Caroline Spelman: Informing policy: this is now a different way of looking at the way sustainable development is being mainstreamed. I have just been describing how it is mainstreamed to the actual workings of Government, but this question is about how sustainable development is being mainstreamed into the actual policymaking. Let’s look at the policies where it has been mainstreamed. I mentioned Rio+20, but in advance of Rio+20 there are a significant number of policies that reflect our determination to see sustainable development at the heart of Government policy.

Take, for example, the reform of the planning system where sustainable development is now the key criterion on which planning decisions succeed or fail. That is transformational in terms of reforming the National Policy Planning Framework, and that has been enacted. Take, for example, the Green Investment Bank, there is an example of the Treasury, which you have referred to, committing £3 billion of our resources, which are under severe fiscal constraint, to enable projects that will be investment in the green infrastructure that might not secure that funding in other ways. Take, for example, our Water White Paper, which was published at the end of last year, which put at its heart the sustainability of the water industry over the next 20 years. There are a lot of different focuses we could have had for that Water White Paper but we made the decision to put sustainability at the heart. Our own department also has put into its Natural Environment White Paper the commitment of the Government to establish a natural capital committee to make sure that when we try to understand better the concept of GDP, we enhance our understanding with an understanding of the natural capital as well as the social and economic capital, three pillars of sustainable development. I could go on and on, but I genuinely believe that the concept of sustainable development has found its way absolutely into the heart of policymaking, not just in my own department.

Q10 Dr Whitehead: I wanted to try to delve a little into how business plans work, how they are refreshed and how the question of sustainable development comes into that process, particularly the refreshment process, and what may or may not come out of that in terms of particularly embedding sustainable development into policymaking. There is clearly a substantial distinction between a greening Government, which is, you might say, an administrative process of reaching particular targets within departmental practice, and the business plans of departments, particularly as they relate to policymaking where you have wider considerations about the sustainable development content of not only that business plan but how policies relate to that business plan as far as the Government is concerned. Could you take me through that process briefly?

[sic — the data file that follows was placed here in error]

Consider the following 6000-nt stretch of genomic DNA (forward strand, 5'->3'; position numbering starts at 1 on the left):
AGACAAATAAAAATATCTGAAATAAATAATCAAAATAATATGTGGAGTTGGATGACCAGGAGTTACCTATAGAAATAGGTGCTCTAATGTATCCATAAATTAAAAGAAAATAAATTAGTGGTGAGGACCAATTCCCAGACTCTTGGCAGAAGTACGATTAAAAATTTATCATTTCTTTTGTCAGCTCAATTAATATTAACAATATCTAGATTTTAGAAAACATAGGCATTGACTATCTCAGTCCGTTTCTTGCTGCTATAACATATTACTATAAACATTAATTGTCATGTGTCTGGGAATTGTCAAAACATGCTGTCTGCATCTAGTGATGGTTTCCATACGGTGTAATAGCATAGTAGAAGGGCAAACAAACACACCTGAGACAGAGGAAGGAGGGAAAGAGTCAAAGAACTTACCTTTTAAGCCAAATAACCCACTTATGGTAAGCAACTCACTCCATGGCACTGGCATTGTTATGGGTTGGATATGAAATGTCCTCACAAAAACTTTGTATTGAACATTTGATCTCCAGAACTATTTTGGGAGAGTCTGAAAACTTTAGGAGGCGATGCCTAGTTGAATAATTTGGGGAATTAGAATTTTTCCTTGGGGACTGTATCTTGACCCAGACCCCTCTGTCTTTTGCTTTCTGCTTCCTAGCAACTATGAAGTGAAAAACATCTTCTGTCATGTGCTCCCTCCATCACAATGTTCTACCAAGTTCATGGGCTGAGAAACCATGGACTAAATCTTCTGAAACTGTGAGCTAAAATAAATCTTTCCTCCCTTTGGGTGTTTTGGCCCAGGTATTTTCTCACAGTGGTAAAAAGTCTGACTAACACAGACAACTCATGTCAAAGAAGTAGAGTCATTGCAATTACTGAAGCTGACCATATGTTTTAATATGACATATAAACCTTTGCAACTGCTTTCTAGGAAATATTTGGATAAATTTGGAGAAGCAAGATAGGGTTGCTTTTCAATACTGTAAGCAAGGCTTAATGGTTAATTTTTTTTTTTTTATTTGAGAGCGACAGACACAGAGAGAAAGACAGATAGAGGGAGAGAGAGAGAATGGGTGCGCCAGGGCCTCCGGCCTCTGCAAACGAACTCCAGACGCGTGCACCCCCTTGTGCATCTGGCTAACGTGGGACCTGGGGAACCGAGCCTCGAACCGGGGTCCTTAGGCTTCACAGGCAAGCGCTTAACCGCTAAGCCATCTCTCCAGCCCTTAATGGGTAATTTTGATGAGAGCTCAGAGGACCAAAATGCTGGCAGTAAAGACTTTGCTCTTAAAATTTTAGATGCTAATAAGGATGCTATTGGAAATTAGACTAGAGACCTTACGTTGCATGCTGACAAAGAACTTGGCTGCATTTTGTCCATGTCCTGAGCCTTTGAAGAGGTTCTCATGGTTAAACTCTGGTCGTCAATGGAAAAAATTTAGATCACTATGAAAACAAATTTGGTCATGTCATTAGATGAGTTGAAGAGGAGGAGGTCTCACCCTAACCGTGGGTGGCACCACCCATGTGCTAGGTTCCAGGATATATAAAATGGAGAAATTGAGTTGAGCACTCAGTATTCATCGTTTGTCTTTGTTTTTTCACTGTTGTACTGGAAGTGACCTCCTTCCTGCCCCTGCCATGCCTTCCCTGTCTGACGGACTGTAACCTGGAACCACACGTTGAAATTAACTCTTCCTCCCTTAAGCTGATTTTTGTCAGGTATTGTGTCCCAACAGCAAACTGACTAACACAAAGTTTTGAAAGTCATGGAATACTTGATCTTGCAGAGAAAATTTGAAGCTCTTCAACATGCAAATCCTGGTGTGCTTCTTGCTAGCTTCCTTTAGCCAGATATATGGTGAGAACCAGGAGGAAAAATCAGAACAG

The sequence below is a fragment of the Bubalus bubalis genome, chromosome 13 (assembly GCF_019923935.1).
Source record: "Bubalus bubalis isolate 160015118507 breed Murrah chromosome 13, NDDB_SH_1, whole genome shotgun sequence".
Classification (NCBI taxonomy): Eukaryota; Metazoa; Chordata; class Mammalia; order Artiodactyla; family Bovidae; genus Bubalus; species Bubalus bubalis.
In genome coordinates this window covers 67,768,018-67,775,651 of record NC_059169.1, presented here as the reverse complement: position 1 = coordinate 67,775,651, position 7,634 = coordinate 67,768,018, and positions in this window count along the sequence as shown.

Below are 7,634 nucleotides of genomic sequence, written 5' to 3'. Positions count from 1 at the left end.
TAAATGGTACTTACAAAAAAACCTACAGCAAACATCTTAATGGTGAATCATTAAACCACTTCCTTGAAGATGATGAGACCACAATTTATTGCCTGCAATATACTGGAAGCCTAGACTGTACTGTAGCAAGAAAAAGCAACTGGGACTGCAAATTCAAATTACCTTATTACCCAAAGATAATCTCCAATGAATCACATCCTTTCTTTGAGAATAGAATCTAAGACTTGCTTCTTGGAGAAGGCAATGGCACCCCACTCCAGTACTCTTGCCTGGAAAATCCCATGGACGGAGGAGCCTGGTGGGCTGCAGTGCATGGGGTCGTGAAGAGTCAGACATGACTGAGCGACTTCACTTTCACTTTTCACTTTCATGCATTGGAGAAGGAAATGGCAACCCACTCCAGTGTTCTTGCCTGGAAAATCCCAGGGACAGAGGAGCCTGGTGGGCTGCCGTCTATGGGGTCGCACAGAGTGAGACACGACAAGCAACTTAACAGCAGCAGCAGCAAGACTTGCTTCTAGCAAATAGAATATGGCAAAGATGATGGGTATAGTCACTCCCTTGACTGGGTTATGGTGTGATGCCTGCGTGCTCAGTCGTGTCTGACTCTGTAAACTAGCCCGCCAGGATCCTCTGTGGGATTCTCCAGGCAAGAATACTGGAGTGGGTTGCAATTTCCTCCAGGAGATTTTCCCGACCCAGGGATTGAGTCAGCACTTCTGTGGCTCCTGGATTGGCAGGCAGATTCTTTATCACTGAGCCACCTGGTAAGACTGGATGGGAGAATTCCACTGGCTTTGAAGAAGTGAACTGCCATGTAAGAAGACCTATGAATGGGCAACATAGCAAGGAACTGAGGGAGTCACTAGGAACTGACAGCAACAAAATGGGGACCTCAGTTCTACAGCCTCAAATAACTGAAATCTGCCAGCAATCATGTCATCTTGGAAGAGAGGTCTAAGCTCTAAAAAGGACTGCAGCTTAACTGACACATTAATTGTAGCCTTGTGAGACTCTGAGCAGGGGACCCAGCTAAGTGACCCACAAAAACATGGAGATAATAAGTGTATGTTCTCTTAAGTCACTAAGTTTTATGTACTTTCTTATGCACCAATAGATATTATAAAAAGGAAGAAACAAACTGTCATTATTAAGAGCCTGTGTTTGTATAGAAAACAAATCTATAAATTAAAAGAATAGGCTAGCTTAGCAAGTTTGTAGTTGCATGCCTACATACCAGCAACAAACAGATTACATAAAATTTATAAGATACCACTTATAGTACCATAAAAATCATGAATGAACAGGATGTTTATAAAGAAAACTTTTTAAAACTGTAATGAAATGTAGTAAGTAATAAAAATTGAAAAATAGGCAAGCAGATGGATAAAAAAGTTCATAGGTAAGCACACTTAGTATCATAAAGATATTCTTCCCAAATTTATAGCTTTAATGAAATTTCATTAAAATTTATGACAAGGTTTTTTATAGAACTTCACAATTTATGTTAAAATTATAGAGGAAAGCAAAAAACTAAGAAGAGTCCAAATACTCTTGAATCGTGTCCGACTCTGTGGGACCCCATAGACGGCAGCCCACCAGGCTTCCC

Oliver Letwin: Yes. Obviously all of this is in the context of a whole series of other things that are pan-Government, so the way that the Treasury organises the Green Book and how it forces each department when it is engaging in project analysis to consider sustainability and not just straight fiscal issues and straight economic issues. It is in the context of the incentives that things like green taxes and ecosystem services and so on deliver, and it is in the context of developing the work of the ONS on a wellbeing index. Against all of that background and the things that Caroline was talking about, the next question is what happens when a department is addressing whatever it is that you would expect that department to be addressing-there are obviously many things in the course of a year-from the Secretary of State through other Ministers, and indeed from the Permanent Secretary through the whole official network. The question that we are all interested in is whether people are asking themselves in the right way at the right time, "Is what I am doing here, given the other objectives that I inevitably have, being done in a way that most contributes to sustainability or not?" That is the cultural shift we are trying to achieve. I am not going to pretend for a moment this is easy because if you are an official at level X and you are deeply embedded in trying to do something that the nation expects you to do, your superiors expect you to do, Parliament expects you to do and so on, there is a very considerable temptation to get on with doing that and not take a step back and say, "If I did it this way would it really be more difficult and would it contribute more to sustainability? Is there a balance I can shift?"

I don’t want to pretend that in the business plans we have some kind of magic lever that achieves that cultural shift. We are both grown-ups; we both know that this is a difficult cultural thing to achieve. But the idea of putting the pressure that business plans and business plan reviews and business plan refreshments have put and are putting on Permanent Secretaries and Secretaries of State is that we hope that in each department, by increasing the adopting objectives that the Permanent Secretary and Secretary of State have had to sign on to and by knowing that each quarter they have to come and explain themselves, this will lead them to ask the sorts of questions that we want them to be asking, that both you and I would want them to be asking, of officials, and that senior officials will then ask those questions of junior officials and gradually what might otherwise have been ignored is taken more account of.